Meera : I cannot recognize these men now although they are my countrymen. When did they become so impatient? So intolerant, inhuman? No, I am wrong, maybe. Power builds such groups for their own benefit. The problem is, it is slowly percolating in the societal character now. Karim didn’t you once say you have faced such atrocities of Authorities when you were working in a Bombay Cotton Mill?
Karim : It was 1922. For two years I was working at a big textile mill in Bombay. Suddenly the owners announced to withdraw the annual bonus. There was an organized revolt by the Trade Union and we went for a strike. The owners with the help of military and armed police open fired on the underpaid starving workers on streets preventing their gathering. There was no Human Rights body then for them to answer. I stayed there for almost two months and then my health gave away. I was sent back to Kolkata by my coworkers somehow.
(after a little pause) When I was seeing the thousands and lakhs of workers, their families and children, with wages stopped and no social security had taken the roads daring 1000s of km of walk to reach their home, with no food, no water, no money, braving the heat and fear of infected by the deadly virus that has engulfed the world presently, I remembered my days of the strike. They have been termed migrant workers – migrants in their own country? Why were they neglected this badly? At places, disinfectants were sprayed on them. Why the financially marginal people are still treated as sub-humans? Can you imagine the death of 16 workers at one go when a goods train passed over their tired sleeping bodies on railway tracks, where they preferred laying down in exhaustion after a 45 km of walk, near Aurangabad? And Jamlo Makdam? The 12-year-old kid labour walking back to her Chattisgarh home from Telengana chilli factory she worked, died in exhaustion and dehydration just a few kilometers from her home. The entire mankind should remain guilty to her and her parents. Over 100s of workers have lost their lives during this countrywide movement. Isn’t it their country too? Why would they be denied a minimum basic dignity or Right to live?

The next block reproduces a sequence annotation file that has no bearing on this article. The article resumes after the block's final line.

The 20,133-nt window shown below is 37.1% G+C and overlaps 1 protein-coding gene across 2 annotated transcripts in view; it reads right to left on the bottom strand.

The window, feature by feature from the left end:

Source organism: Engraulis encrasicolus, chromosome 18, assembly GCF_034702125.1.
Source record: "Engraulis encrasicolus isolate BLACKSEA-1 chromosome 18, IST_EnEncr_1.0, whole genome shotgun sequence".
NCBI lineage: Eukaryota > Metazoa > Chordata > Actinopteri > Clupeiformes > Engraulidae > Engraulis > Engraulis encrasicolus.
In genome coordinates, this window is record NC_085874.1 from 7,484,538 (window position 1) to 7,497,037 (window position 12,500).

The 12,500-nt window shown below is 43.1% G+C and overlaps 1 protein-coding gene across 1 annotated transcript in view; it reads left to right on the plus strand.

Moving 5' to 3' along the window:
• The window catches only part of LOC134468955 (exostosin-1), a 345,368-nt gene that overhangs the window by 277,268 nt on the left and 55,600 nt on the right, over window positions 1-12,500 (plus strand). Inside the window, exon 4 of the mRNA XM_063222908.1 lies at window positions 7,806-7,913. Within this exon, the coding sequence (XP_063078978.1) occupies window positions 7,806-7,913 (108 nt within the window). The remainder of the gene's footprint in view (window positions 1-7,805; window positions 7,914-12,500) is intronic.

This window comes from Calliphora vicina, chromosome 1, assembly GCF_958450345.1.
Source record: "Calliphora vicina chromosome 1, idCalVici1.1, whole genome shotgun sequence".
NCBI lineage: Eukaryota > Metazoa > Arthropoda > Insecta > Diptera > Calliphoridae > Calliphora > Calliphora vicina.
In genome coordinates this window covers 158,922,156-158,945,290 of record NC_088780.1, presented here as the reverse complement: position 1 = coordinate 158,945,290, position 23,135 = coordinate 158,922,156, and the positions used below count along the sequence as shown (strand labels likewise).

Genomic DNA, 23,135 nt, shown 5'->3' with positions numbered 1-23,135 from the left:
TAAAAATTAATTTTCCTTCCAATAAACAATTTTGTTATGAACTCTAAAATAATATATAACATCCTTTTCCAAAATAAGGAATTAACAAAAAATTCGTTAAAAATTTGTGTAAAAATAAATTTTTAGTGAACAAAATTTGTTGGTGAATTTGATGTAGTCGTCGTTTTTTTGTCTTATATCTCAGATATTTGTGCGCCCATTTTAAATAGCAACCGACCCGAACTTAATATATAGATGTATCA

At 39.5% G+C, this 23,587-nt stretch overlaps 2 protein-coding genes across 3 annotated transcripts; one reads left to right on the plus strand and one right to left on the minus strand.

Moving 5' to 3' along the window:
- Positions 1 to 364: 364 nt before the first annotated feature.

The friends sat quietly for some time. They have lived their lives, given their lives for their country India. Still, their love for their motherland is such that they could not help worrying when they find generations after generations are at distress being hopeless puppets as was during the British rule. They felt helpless that they could not support their countrymen in any form now. Their spirits just meet together and talk their hearts out..
Meera (softly): Still I don’t think taking up arms against the system is the right solution. Armed borders and regular violence there are enough headaches for the country. The irony is, it’s not all bad, lots of constructive things are also happening around, the voice of India is being heard with importance worldwide, but the negative forces are so ferocious that we undermine the positive ones…
No one spoke. The five friends stared at the river meeting the sky in the distance. The setting Sun slowly dips his head into the river on the horizon, ushering the dusk.